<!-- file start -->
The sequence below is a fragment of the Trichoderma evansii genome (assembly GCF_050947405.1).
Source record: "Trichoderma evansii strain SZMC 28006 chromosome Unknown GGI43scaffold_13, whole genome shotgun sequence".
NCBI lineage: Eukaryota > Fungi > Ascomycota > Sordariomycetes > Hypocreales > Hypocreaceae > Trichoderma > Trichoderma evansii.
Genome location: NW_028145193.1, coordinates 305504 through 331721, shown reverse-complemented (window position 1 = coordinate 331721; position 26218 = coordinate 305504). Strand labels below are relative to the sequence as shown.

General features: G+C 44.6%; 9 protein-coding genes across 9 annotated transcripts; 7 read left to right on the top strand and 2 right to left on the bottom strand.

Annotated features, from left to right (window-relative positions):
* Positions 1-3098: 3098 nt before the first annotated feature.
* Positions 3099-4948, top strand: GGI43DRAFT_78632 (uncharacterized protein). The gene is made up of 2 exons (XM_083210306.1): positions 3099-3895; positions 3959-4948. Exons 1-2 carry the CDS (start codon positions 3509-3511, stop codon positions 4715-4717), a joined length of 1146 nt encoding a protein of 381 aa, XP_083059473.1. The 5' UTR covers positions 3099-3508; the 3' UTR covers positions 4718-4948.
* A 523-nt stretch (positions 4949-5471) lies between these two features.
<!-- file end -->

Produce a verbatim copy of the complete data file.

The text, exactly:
The sequence below is a fragment of the Trichoderma evansii genome (assembly GCF_050947405.1).
Source record: "Trichoderma evansii strain SZMC 28006 chromosome Unknown GGI43scaffold_13, whole genome shotgun sequence".
NCBI lineage: Eukaryota > Fungi > Ascomycota > Sordariomycetes > Hypocreales > Hypocreaceae > Trichoderma > Trichoderma evansii.
Genome location: NW_028145193.1, coordinates 305504 through 331721, shown reverse-complemented (window position 1 = coordinate 331721; position 26218 = coordinate 305504). Strand labels below are relative to the sequence as shown.

General features: G+C 44.6%; 9 protein-coding genes across 9 annotated transcripts; 7 read left to right on the top strand and 2 right to left on the bottom strand.

Annotated features, from left to right (window-relative positions):
* Positions 1-3098: 3098 nt before the first annotated feature.
* Positions 3099-4948, top strand: GGI43DRAFT_78632 (uncharacterized protein). The gene is made up of 2 exons (XM_083210306.1): positions 3099-3895; positions 3959-4948. Exons 1-2 carry the CDS (start codon positions 3509-3511, stop codon positions 4715-4717), a joined length of 1146 nt encoding a protein of 381 aa, XP_083059473.1. The 5' UTR covers positions 3099-3508; the 3' UTR covers positions 4718-4948.
* A 523-nt stretch (positions 4949-5471) lies between these two features.